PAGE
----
Back when there were people here, runners used to come from all over The City every morning to the I'mbarkadero to run an adventure race that had no official starting line and no official finish.
"Hey, Mom! Guess what. This weekend is that holiday when we celebrate the first cruise ships that bought a boogeyvirus to America!"
The sun burned like a grapefruit over the mountain, and as it rose higher it lit the trees and rocks in the same color as the Wagon's tail lights had lit the trees and rocks the night before when Mom had almost backed into them.
Normally Mom makes me step off the trail and up-up onto a rock when we see someone coming, and then she turns her back to the trail and stuffs me full of kibbles until the people pass. But now, Mom pulled on the mask and the other people did the up-uping, as if by magic.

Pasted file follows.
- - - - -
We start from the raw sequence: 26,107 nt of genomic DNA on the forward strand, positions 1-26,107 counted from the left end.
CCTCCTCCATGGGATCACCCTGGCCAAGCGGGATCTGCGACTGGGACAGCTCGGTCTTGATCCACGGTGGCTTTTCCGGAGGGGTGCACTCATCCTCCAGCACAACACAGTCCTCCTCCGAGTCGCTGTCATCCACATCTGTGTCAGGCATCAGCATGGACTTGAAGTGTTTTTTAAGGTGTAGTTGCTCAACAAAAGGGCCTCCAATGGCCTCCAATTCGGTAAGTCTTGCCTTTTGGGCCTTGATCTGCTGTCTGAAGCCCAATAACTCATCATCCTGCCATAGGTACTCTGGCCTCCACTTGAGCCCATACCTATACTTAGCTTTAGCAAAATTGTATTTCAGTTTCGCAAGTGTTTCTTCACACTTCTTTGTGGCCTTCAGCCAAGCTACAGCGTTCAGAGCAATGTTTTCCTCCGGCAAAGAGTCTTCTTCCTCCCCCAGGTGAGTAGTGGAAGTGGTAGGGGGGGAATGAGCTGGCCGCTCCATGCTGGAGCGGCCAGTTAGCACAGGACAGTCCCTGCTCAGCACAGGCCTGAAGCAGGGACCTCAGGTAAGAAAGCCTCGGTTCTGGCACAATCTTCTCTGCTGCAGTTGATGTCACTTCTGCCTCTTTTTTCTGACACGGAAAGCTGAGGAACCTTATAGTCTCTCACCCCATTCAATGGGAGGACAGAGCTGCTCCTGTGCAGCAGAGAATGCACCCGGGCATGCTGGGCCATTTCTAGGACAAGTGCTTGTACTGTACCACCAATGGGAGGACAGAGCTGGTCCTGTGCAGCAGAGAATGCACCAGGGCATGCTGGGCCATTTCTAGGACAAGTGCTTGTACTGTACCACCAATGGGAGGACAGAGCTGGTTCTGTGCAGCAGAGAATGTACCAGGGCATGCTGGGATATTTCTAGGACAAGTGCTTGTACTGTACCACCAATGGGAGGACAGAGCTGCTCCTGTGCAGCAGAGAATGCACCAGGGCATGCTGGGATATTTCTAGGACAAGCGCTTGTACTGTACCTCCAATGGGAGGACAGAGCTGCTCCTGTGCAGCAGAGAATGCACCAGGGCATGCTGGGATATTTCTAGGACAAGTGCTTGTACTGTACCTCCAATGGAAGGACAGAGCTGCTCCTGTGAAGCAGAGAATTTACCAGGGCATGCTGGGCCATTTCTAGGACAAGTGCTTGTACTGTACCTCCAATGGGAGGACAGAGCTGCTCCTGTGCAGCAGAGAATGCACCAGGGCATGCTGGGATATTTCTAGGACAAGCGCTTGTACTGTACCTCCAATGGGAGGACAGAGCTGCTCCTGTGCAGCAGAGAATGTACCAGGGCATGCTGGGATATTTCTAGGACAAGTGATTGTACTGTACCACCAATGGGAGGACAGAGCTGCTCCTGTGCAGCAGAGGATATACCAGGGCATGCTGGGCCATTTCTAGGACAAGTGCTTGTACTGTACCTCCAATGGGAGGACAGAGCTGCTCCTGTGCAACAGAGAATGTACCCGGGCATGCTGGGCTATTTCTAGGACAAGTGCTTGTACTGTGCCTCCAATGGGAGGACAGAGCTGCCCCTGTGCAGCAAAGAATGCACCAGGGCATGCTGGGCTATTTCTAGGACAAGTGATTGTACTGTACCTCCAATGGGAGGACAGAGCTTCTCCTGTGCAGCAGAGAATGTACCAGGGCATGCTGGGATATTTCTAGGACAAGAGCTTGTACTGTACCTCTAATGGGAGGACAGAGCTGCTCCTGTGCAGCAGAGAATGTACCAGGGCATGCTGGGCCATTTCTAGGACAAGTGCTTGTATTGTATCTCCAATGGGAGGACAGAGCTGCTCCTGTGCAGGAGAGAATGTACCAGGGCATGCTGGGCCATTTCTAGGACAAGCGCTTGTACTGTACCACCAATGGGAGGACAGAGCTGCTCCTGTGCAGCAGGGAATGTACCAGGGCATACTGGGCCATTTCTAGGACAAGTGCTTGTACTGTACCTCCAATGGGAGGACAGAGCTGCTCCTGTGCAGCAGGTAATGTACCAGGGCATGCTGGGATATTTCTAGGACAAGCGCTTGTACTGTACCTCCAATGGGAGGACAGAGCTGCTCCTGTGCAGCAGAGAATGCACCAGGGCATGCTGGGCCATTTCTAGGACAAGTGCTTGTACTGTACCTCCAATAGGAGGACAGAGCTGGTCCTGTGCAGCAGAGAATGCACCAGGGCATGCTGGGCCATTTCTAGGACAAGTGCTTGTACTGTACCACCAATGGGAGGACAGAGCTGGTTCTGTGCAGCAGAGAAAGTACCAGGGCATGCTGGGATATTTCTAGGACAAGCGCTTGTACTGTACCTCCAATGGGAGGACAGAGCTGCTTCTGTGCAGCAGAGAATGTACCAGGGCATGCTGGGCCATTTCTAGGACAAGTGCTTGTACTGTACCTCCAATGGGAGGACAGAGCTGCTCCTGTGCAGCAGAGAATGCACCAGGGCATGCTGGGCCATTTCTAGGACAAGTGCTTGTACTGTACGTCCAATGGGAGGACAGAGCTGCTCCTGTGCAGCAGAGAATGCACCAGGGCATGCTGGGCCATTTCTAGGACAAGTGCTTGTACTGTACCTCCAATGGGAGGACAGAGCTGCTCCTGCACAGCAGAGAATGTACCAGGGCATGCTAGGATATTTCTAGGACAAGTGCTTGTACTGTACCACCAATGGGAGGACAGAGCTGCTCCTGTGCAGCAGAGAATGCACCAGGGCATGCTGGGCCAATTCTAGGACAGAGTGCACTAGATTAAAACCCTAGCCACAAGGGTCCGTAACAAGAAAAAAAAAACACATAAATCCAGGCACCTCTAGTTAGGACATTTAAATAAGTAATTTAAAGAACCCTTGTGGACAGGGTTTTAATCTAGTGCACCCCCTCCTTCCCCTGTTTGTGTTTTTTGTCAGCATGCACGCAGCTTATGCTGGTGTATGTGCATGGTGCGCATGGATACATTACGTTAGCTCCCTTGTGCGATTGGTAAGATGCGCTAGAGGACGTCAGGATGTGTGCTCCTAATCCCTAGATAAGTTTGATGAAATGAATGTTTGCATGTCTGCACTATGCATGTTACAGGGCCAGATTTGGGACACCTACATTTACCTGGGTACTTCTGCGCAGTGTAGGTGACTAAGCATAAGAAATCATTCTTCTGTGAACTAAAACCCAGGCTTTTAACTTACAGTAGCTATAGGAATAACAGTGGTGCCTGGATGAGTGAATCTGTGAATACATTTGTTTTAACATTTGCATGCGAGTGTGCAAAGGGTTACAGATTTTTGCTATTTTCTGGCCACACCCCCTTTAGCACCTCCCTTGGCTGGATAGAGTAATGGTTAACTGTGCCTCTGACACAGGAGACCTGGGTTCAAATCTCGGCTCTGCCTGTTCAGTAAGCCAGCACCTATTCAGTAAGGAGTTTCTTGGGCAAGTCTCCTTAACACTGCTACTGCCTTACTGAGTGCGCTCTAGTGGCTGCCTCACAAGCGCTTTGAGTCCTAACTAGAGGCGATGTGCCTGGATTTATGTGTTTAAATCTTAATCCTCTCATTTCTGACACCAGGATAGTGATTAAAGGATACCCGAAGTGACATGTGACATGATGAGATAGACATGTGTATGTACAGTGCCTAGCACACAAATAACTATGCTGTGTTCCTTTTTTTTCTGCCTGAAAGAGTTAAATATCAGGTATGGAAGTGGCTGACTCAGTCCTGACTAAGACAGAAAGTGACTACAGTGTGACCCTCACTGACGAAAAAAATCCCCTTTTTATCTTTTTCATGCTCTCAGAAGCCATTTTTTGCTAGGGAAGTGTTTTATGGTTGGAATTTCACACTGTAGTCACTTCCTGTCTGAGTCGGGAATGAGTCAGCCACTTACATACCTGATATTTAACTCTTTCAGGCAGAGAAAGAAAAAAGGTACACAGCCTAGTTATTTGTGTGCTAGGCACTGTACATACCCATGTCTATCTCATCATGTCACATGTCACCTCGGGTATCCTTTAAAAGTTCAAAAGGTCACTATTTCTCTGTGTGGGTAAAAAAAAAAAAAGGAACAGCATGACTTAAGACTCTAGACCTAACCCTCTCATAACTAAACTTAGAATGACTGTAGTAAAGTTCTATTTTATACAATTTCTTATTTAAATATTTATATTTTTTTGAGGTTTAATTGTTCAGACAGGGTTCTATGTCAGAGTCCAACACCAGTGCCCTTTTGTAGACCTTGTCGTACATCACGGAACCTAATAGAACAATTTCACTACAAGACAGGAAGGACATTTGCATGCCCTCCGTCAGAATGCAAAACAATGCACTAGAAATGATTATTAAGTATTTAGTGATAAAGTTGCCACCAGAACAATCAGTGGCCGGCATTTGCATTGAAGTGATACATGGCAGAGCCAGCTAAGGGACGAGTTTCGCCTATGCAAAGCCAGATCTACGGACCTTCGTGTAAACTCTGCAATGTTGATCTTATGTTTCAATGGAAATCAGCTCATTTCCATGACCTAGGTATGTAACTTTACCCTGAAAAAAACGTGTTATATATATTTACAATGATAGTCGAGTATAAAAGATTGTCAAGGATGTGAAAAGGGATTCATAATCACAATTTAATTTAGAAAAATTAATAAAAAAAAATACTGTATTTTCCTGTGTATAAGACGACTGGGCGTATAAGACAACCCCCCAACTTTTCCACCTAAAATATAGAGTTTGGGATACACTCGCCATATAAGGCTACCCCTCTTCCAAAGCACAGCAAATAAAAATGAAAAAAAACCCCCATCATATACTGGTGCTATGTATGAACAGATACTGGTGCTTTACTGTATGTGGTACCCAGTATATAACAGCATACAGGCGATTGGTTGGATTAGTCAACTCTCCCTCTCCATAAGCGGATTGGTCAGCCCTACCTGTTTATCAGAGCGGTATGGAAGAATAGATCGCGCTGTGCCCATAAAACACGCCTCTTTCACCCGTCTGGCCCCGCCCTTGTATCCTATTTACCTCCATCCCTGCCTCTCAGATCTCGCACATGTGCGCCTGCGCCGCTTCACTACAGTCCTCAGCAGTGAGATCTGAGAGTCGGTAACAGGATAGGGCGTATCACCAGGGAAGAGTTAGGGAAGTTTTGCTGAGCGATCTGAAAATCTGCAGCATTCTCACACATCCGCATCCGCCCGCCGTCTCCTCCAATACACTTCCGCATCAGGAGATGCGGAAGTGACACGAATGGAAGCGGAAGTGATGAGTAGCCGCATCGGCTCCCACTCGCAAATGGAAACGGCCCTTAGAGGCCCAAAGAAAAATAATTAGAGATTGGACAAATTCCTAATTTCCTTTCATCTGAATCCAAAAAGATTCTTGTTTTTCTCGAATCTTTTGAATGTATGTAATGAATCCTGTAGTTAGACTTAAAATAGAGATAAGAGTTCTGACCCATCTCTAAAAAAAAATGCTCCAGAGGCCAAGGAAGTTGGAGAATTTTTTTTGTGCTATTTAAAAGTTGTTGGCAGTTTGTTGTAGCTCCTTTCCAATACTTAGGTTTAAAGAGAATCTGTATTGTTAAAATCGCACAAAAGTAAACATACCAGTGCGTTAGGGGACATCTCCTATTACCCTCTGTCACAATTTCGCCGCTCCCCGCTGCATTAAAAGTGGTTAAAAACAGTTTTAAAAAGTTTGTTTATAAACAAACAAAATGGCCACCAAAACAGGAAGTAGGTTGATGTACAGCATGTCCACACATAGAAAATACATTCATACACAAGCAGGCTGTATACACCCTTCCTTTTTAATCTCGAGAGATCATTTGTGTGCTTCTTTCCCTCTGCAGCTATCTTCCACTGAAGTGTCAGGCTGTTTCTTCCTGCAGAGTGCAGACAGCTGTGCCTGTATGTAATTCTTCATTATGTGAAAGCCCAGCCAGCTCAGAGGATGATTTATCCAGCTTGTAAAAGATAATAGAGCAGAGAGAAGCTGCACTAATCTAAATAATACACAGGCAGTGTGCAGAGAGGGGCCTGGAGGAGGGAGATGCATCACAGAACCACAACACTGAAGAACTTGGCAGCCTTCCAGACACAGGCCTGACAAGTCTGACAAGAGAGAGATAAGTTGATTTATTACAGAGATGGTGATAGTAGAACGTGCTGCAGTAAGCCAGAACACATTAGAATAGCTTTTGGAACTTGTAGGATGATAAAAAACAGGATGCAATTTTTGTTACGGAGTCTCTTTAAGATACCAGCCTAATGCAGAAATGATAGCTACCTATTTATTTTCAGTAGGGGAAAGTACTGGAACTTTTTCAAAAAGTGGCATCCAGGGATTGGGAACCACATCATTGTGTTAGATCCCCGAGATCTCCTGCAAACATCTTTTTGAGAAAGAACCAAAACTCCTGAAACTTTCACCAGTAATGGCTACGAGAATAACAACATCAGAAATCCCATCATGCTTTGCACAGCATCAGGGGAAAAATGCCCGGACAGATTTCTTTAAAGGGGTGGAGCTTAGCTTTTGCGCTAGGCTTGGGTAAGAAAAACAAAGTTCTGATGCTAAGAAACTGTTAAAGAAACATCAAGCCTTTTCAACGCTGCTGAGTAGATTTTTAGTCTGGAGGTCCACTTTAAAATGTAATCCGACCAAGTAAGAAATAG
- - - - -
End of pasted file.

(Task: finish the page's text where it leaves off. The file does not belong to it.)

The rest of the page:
“At this rate I bet we’ll pass close to 2000 people before we get back to the car.” I didn’t know how big two thousands were, but now I know 2000 is how many people fit into 5 and a half miles if you line them all up one behind the other.
Before long we left the river and started climbing the day’s mountain, and the blades of jagged, waxy rocks pushed the trees even further apart. There was a rumbling up ahead that sounded like a motorboat. “Do you hear something?” Mom asked. “I think someone’s mowing the lawn,” I explained, not because it was true but because it’s rude to not know the answer to a question.
Mom plans for everything that won't go wrong and when everything goes right, she and Oscar decide to turn around anyway.
The trail's steepness had been shallow, but right below our toes the other side of the mountain disappeared into thin air. Other cracked half-peaks lined up in the near distance, and behind them the full variety pack of mountains drew a spikey line like the stock market against the sky.
I felt sorry for Mom and her addiction to measuring things. All it does is make her wish that her adventure was over so that she misses the whole thing... I hoped that Mom would finally figure out what I'd been telling her all along, and things like time and distance are something that she made up to torture herself, but she was done talking.